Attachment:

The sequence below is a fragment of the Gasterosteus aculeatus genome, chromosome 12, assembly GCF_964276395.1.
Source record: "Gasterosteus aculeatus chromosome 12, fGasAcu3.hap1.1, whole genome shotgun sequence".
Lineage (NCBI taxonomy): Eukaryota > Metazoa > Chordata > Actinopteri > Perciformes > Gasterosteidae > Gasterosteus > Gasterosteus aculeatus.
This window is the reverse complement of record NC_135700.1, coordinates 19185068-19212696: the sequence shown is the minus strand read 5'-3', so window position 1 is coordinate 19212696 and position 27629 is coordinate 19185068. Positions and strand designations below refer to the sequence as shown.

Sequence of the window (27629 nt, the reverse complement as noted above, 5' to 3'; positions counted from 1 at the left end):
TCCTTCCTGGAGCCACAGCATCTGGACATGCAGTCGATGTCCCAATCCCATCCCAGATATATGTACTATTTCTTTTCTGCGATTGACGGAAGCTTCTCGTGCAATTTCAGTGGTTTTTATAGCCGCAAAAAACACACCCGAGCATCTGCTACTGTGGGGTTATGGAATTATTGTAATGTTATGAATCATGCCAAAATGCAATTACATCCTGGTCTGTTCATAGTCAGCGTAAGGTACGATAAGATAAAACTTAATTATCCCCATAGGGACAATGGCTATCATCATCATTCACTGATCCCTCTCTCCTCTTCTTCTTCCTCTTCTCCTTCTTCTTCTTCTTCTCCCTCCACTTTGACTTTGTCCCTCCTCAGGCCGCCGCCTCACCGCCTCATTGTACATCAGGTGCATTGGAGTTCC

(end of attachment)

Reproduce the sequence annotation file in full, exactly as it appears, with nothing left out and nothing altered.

The sequence below is a fragment of the Gasterosteus aculeatus genome, chromosome 12, assembly GCF_964276395.1.
Source record: "Gasterosteus aculeatus chromosome 12, fGasAcu3.hap1.1, whole genome shotgun sequence".
Lineage (NCBI taxonomy): Eukaryota > Metazoa > Chordata > Actinopteri > Perciformes > Gasterosteidae > Gasterosteus > Gasterosteus aculeatus.
This window is the reverse complement of record NC_135700.1, coordinates 19185068-19212696: the sequence shown is the minus strand read 5'-3', so window position 1 is coordinate 19212696 and position 27629 is coordinate 19185068. Positions and strand designations below refer to the sequence as shown.

Sequence of the window (27629 nt, the reverse complement as noted above, 5' to 3'; positions counted from 1 at the left end):
TCCTTCCTGGAGCCACAGCATCTGGACATGCAGTCGATGTCCCAATCCCATCCCAGATATATGTACTATTTCTTTTCTGCGATTGACGGAAGCTTCTCGTGCAATTTCAGTGGTTTTTATAGCCGCAAAAAACACACCCGAGCATCTGCTACTGTGGGGTTATGGAATTATTGTAATGTTATGAATCATGCCAAAATGCAATTACATCCTGGTCTGTTCATAGTCAGCGTAAGGTACGATAAGATAAAACTTAATTATCCCCATAGGGACAATGGCTATCATCATCATTCACTGATCCCTCTCTCCTCTTCTTCTTCCTCTTCTCCTTCTTCTTCTTCTTCTCCCTCCACTTTGACTTTGTCCCTCCTCAGGCCGCCGCCTCACCGCCTCATTGTACATCAGGTGCATTGGAGTTCC